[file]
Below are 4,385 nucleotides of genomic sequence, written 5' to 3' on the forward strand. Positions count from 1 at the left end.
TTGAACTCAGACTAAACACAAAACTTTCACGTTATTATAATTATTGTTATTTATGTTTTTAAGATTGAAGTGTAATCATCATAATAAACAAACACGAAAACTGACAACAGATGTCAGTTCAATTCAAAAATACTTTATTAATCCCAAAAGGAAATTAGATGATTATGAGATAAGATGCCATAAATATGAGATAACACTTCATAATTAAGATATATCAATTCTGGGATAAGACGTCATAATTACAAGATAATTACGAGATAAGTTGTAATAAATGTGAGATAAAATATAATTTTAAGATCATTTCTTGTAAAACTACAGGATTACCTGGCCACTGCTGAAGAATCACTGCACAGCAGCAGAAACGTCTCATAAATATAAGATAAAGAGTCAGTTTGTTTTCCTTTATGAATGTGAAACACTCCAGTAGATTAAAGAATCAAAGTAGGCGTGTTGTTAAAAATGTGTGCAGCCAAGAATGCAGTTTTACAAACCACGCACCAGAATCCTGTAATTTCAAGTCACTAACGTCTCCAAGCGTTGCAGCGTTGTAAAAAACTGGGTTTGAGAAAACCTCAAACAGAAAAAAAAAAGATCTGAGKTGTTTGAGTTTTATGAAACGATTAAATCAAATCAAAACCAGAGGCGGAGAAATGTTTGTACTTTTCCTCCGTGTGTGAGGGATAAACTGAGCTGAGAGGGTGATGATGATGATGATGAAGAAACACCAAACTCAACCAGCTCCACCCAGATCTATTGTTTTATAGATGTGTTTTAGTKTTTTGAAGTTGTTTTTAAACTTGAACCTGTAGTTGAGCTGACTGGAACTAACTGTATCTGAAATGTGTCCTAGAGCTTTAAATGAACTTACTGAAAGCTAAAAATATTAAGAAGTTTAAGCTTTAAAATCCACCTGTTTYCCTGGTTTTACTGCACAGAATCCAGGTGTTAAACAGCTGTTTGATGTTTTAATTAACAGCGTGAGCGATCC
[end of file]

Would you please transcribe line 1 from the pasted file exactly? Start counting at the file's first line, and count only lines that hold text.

Below are 4,385 nucleotides of genomic sequence, written 5' to 3' on the forward strand. Positions count from 1 at the left end.